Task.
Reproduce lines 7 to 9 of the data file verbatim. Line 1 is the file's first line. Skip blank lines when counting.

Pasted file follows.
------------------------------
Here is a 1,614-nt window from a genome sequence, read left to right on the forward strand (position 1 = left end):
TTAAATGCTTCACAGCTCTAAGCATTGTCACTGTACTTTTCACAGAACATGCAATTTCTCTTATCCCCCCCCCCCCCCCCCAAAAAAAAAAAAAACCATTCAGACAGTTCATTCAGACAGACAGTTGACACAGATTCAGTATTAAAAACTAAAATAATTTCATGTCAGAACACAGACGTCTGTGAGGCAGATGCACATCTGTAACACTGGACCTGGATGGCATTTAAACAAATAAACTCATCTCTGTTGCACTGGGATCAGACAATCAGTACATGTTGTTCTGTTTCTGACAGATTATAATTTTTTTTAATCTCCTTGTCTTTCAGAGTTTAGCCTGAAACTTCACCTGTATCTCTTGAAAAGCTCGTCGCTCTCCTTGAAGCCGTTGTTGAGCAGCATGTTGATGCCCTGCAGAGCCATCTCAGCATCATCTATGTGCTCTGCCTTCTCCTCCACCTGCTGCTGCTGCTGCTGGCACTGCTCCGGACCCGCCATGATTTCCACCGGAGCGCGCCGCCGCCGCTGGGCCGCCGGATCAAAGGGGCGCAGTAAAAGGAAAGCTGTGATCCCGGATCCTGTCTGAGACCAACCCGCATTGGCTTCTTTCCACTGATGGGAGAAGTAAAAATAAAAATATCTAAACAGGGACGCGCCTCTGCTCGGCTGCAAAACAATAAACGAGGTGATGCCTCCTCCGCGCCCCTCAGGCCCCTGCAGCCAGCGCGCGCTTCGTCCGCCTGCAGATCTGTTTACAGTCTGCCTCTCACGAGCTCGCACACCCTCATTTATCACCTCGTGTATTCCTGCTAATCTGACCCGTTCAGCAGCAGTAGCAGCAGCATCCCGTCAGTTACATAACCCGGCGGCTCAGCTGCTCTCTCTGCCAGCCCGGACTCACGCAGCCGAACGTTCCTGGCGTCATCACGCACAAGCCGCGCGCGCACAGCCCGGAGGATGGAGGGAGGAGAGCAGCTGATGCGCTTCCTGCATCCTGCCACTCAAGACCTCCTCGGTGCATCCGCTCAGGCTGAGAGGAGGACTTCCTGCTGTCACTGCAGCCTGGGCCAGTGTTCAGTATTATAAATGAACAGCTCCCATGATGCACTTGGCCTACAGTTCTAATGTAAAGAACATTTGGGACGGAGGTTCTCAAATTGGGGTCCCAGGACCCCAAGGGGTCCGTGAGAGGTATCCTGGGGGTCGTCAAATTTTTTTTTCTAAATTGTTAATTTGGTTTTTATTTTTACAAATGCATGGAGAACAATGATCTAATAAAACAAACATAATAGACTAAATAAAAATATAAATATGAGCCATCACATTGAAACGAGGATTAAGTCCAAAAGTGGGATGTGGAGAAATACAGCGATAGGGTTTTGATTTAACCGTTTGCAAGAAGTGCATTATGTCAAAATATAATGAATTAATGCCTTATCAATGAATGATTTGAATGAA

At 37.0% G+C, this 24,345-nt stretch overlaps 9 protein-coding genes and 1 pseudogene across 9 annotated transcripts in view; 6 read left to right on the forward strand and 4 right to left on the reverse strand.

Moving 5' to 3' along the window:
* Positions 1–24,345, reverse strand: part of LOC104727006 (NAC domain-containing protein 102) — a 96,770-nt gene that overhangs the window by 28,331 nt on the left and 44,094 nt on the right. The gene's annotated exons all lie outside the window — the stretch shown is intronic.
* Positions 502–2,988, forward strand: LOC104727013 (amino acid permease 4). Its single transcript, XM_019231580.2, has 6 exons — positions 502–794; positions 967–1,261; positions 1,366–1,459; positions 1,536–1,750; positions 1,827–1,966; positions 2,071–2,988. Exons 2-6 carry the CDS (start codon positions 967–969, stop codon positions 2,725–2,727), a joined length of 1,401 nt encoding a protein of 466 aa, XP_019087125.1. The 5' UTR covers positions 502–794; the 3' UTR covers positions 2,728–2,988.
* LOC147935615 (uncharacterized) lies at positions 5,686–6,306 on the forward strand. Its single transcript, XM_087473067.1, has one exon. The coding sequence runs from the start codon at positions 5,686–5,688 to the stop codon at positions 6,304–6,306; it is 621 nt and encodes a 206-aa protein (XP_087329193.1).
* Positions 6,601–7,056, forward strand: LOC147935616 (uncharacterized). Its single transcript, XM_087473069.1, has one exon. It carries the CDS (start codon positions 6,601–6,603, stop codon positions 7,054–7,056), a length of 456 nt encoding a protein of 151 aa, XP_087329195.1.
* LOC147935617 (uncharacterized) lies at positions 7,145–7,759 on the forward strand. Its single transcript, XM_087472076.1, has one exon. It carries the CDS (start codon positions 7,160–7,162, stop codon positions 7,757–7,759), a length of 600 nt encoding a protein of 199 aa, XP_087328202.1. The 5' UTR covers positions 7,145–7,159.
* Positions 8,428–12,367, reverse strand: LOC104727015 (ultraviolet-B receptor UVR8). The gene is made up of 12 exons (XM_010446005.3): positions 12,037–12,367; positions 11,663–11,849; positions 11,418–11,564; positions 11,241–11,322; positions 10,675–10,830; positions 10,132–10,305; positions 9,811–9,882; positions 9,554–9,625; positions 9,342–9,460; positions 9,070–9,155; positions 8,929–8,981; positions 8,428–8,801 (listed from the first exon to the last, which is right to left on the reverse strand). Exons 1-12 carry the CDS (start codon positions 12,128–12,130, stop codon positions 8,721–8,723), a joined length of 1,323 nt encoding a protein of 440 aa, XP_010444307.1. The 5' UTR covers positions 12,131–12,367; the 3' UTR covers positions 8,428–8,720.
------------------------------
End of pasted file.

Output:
* LOC147935615 (uncharacterized) lies at positions 5,686–6,306 on the forward strand. Its single transcript, XM_087473067.1, has one exon. The coding sequence runs from the start codon at positions 5,686–5,688 to the stop codon at positions 6,304–6,306; it is 621 nt and encodes a 206-aa protein (XP_087329193.1).
* Positions 6,601–7,056, forward strand: LOC147935616 (uncharacterized). Its single transcript, XM_087473069.1, has one exon. It carries the CDS (start codon positions 6,601–6,603, stop codon positions 7,054–7,056), a length of 456 nt encoding a protein of 151 aa, XP_087329195.1.
* LOC147935617 (uncharacterized) lies at positions 7,145–7,759 on the forward strand. Its single transcript, XM_087472076.1, has one exon. It carries the CDS (start codon positions 7,160–7,162, stop codon positions 7,757–7,759), a length of 600 nt encoding a protein of 199 aa, XP_087328202.1. The 5' UTR covers positions 7,145–7,159.